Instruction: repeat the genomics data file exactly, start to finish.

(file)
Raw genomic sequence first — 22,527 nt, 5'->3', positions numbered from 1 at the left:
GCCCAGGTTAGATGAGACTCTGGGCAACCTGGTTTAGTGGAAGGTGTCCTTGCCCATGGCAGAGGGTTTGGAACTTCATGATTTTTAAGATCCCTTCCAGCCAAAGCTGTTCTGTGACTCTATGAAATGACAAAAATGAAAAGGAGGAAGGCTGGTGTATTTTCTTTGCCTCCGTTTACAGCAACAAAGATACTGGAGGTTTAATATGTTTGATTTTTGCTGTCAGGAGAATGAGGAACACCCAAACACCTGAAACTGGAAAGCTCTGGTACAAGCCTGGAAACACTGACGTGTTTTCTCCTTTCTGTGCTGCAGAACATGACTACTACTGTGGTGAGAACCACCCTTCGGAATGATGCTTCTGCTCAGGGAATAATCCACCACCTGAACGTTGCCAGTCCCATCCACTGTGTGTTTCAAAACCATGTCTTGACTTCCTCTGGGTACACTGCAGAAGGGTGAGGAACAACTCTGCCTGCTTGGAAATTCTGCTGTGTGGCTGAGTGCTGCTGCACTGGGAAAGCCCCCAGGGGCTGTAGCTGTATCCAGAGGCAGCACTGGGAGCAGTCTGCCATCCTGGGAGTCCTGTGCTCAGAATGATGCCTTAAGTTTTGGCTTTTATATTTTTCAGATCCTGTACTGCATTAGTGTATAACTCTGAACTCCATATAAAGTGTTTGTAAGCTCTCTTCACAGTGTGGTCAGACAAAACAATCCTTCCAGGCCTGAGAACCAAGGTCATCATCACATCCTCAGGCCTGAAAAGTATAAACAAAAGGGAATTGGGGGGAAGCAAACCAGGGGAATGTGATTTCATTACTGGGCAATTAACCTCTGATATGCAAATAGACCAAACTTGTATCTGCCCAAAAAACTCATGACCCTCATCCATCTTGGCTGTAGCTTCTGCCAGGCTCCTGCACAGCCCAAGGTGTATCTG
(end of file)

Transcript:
Raw genomic sequence first — 22,527 nt, 5'->3', positions numbered from 1 at the left:
GCCCAGGTTAGATGAGACTCTGGGCAACCTGGTTTAGTGGAAGGTGTCCTTGCCCATGGCAGAGGGTTTGGAACTTCATGATTTTTAAGATCCCTTCCAGCCAAAGCTGTTCTGTGACTCTATGAAATGACAAAAATGAAAAGGAGGAAGGCTGGTGTATTTTCTTTGCCTCCGTTTACAGCAACAAAGATACTGGAGGTTTAATATGTTTGATTTTTGCTGTCAGGAGAATGAGGAACACCCAAACACCTGAAACTGGAAAGCTCTGGTACAAGCCTGGAAACACTGACGTGTTTTCTCCTTTCTGTGCTGCAGAACATGACTACTACTGTGGTGAGAACCACCCTTCGGAATGATGCTTCTGCTCAGGGAATAATCCACCACCTGAACGTTGCCAGTCCCATCCACTGTGTGTTTCAAAACCATGTCTTGACTTCCTCTGGGTACACTGCAGAAGGGTGAGGAACAACTCTGCCTGCTTGGAAATTCTGCTGTGTGGCTGAGTGCTGCTGCACTGGGAAAGCCCCCAGGGGCTGTAGCTGTATCCAGAGGCAGCACTGGGAGCAGTCTGCCATCCTGGGAGTCCTGTGCTCAGAATGATGCCTTAAGTTTTGGCTTTTATATTTTTCAGATCCTGTACTGCATTAGTGTATAACTCTGAACTCCATATAAAGTGTTTGTAAGCTCTCTTCACAGTGTGGTCAGACAAAACAATCCTTCCAGGCCTGAGAACCAAGGTCATCATCACATCCTCAGGCCTGAAAAGTATAAACAAAAGGGAATTGGGGGGAAGCAAACCAGGGGAATGTGATTTCATTACTGGGCAATTAACCTCTGATATGCAAATAGACCAAACTTGTATCTGCCCAAAAAACTCATGACCCTCATCCATCTTGGCTGTAGCTTCTGCCAGGCTCCTGCACAGCCCAAGGTGTATCTG